I am a Chinese Aussie who is still learning to speak English in Oz traaa.lia. But loved the testimony and realise that Jesus wants His church to be family that will eclipse anything that LGBT identity and belonging can offer.
    Wow…. If only we could get a revelation of this.

  • djbigelow

    When the righteous rule there is shouting, but when the wicked rule, the people mourn. If the wicked cannot be ruled by the righteous, then why does the book of wisdom even offer it as plausible?

    • Siu Churches

      Must pray for government and provide Daniels who are able to speak to those in policy positions

  • David Anthony

    I find it interesting that we can condemn homosexuality but we can stand next to someone obese from gluttony in church and sing hymms and hug them… It’s a strange religion, nothing like the bible I’ve read!!!

    • Sara

      I pray David that you might see the inherent judgement in your statement that seems so upsetting to you in others’ statements about homosexuality. This post is about trying to remove the hurt people feel because of judgement by one person to another. You are right we are all hypocritical as we live our lives full of sin and failure. It is the nature of a fallen world and human family. I simply work everyday to become aware of my tendency to cast stones at hurting people and try to put down the stones before they leave my hands in the form of my words written spoken and thought.

  • I deeply appreciate the solid foundation of this post, Carey. Each point is spot on. Even though it seems like many things are changing, as you point out, the culture in which we live has been the same for centuries. Great post — thank you.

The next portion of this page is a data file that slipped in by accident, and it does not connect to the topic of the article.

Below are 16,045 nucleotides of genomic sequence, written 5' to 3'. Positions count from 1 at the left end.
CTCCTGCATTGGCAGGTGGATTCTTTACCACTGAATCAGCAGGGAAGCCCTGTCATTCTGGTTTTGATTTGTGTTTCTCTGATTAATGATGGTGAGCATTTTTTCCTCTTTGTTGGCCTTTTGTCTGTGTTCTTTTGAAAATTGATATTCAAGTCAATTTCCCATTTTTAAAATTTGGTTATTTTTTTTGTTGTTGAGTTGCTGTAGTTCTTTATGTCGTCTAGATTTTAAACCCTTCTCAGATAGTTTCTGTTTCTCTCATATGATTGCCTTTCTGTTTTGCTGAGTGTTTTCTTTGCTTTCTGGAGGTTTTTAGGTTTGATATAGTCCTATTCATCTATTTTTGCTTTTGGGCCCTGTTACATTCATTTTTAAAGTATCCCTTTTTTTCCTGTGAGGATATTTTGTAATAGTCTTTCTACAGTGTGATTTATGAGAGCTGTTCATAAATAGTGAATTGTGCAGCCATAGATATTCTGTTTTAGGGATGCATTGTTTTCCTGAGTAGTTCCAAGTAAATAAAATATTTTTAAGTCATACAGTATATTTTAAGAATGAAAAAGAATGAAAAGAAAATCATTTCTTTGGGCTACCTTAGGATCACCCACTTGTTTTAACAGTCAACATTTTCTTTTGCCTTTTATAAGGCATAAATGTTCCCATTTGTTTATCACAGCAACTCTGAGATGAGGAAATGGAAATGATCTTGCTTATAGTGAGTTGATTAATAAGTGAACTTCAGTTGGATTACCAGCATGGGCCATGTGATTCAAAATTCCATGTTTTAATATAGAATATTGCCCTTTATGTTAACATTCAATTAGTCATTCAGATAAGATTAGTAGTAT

• Marc Ulrich

    Great insights! Thank you for your wisdom and insights Carey!

  • Francois Lambrecht

    Francois Lambrecht
    Great discussion. But the conversation can carry on forever.

    My view is that in the end it all boils down to:

    1. Everyone must decide for himself whether the Bible is true or not.

    2. Having decided that it is true in every respect (As I have done) it behoves one to live the life of love in Christ with
    obedience –

    (Deu 10:12 And now, Israel, what doth the LORD thy God
    require of thee, but to fear the LORD thy God, to walk in all his ways, and to love him, and to serve the LORD thy God with all thy heart and with all thy soul, )

    and humility, but with the terrible injunction –

    (Eze 33:6 But if the watchman see the sword come, and blow
    not the trumpet, and the people be not warned; if the sword come, and take any person from among them, he is taken away
    in his iniquity; but his blood will I require at the watchman’s hand. )

    and non-judgemental responsibility of pointing non-believers
    to the truth : that God is Eternal, that He is in control, that He loves
    sinners but hates sin, (The Bible teaches in no uncertain terms what sin is and its consequence – death) to point out that He has a perfect plan of redemption and eternal life for all who accept Him through Jesus Christ.

  • Maria Todd

    Thank you for this article. I struggle a great deal with the church’s position on gay marriage even though I know what the Bible says. I have an immediate family member who is gay and has been with his partner for nine years and I absolutely love them both and glad they are both in my life. I don’t think the only options for gay people is to be abstinent for the rest of their lives and no opportunity to experience love. That just does not seem fair to me. Years ago God told me to just continue loving my brother and that is what I continue to do to this day. Not my job to judge sin only God knows the heart not me.